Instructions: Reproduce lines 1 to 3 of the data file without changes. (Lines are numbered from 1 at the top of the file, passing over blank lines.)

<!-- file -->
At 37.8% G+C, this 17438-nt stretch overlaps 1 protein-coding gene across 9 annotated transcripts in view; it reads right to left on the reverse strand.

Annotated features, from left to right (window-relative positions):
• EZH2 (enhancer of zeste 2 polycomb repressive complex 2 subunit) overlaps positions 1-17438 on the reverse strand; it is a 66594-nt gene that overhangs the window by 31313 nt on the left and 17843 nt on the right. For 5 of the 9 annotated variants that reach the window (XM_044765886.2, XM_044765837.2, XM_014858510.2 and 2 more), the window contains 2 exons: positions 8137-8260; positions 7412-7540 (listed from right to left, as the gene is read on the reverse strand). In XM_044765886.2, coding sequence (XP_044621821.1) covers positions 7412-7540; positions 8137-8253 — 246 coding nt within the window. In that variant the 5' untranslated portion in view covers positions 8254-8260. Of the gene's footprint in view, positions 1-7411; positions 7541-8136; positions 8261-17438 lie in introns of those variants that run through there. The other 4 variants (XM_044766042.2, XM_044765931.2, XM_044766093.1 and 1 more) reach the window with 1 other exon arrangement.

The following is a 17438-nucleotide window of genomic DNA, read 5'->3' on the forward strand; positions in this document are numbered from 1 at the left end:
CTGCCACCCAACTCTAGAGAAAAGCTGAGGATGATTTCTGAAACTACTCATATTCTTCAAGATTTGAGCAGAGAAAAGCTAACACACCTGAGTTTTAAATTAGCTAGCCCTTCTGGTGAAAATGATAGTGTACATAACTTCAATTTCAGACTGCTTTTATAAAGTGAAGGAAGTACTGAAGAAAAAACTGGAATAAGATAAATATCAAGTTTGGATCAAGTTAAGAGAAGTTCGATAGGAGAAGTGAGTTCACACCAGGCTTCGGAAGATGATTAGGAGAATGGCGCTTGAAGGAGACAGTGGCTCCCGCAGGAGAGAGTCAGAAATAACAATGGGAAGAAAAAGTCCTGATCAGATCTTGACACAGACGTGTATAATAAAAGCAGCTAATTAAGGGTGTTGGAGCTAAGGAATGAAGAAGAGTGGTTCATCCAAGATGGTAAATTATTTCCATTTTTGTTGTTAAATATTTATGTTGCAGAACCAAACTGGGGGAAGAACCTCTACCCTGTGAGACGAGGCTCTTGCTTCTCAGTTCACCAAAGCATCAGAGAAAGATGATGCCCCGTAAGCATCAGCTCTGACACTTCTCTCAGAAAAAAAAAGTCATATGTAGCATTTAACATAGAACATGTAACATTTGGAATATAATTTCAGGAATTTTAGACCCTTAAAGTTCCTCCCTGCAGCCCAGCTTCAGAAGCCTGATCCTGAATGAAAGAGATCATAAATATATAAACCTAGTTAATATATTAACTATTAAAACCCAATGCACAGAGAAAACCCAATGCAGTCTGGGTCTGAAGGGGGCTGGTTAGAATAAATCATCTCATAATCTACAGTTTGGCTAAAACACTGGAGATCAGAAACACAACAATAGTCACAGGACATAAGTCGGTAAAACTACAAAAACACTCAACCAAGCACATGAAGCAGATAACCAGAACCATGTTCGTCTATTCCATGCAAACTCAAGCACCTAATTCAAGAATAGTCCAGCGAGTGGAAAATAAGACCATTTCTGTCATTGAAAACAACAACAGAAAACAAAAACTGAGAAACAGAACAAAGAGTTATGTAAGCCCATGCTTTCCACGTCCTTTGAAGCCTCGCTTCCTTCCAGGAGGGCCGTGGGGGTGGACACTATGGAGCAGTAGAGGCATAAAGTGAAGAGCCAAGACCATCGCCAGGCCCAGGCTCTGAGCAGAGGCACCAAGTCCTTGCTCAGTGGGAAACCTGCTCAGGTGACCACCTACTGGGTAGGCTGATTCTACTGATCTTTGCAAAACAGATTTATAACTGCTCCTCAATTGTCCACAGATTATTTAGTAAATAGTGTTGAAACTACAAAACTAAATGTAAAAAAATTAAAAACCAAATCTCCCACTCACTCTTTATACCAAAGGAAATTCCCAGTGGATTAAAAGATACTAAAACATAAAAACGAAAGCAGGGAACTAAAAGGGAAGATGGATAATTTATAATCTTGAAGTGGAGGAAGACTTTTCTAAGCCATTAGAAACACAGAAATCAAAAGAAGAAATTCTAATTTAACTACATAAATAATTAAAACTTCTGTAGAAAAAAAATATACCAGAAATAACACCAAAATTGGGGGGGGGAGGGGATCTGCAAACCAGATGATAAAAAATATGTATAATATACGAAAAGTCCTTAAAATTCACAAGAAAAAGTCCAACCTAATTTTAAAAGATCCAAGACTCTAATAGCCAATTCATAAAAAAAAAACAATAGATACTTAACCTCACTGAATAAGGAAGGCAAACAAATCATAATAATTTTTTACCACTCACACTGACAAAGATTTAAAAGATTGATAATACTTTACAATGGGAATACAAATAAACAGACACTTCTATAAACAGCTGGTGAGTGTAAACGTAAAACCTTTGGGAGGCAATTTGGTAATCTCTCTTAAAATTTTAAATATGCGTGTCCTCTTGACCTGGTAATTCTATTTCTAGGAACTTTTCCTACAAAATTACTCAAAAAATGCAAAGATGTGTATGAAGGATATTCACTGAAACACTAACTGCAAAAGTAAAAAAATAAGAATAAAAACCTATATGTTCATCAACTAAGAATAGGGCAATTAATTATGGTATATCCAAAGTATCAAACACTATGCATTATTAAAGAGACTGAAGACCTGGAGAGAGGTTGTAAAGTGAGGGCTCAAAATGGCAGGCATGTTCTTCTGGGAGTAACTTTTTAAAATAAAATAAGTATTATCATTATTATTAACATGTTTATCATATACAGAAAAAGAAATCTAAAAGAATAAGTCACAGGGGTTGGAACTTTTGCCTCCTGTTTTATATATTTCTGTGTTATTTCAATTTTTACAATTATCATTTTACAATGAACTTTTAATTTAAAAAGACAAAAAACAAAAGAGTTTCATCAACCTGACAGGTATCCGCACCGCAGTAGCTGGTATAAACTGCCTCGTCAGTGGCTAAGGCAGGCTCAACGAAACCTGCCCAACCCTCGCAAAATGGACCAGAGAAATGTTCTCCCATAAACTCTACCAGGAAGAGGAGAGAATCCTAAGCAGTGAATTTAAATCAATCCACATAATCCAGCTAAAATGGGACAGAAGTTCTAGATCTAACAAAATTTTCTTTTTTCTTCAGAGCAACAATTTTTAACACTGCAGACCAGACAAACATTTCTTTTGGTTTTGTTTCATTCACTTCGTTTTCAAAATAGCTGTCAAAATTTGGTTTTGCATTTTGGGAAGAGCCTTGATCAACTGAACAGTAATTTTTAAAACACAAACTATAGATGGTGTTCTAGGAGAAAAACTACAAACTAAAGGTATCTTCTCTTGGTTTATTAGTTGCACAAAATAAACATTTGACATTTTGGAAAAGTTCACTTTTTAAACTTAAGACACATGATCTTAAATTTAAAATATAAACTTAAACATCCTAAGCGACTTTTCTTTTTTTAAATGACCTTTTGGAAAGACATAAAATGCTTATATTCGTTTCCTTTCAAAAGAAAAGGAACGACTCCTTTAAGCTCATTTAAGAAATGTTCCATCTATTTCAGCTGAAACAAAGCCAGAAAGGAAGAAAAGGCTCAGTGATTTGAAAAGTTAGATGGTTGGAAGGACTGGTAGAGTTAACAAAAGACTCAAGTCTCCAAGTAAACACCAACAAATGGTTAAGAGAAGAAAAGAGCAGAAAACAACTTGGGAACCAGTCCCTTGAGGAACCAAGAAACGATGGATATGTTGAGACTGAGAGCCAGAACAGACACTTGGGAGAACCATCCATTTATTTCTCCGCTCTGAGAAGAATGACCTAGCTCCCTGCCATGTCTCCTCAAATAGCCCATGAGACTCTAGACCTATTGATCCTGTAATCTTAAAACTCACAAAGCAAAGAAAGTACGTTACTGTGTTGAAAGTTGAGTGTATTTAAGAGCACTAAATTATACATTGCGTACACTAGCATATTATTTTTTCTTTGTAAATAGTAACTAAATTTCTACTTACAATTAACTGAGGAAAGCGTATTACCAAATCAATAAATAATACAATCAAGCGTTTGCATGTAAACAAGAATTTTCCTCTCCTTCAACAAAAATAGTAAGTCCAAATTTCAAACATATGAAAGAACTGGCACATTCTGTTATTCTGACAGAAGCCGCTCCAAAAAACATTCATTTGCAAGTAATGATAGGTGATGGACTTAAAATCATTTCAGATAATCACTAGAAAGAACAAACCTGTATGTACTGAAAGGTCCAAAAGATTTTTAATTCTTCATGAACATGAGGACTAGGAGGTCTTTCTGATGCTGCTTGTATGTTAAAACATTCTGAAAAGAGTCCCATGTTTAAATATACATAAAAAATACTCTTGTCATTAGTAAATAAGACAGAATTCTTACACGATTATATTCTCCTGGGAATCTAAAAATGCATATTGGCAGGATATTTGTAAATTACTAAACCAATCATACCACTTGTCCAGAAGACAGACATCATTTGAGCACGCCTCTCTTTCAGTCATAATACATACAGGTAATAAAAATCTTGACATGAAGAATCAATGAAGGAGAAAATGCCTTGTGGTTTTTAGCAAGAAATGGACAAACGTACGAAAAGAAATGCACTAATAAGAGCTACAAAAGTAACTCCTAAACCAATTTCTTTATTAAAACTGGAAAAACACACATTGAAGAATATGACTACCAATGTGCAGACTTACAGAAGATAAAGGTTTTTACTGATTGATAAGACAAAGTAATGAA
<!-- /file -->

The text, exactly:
At 37.8% G+C, this 17438-nt stretch overlaps 1 protein-coding gene across 9 annotated transcripts in view; it reads right to left on the reverse strand.

Annotated features, from left to right (window-relative positions):
• EZH2 (enhancer of zeste 2 polycomb repressive complex 2 subunit) overlaps positions 1-17438 on the reverse strand; it is a 66594-nt gene that overhangs the window by 31313 nt on the left and 17843 nt on the right. For 5 of the 9 annotated variants that reach the window (XM_044765886.2, XM_044765837.2, XM_014858510.2 and 2 more), the window contains 2 exons: positions 8137-8260; positions 7412-7540 (listed from right to left, as the gene is read on the reverse strand). In XM_044765886.2, coding sequence (XP_044621821.1) covers positions 7412-7540; positions 8137-8253 — 246 coding nt within the window. In that variant the 5' untranslated portion in view covers positions 8254-8260. Of the gene's footprint in view, positions 1-7411; positions 7541-8136; positions 8261-17438 lie in introns of those variants that run through there. The other 4 variants (XM_044766042.2, XM_044765931.2, XM_044766093.1 and 1 more) reach the window with 1 other exon arrangement.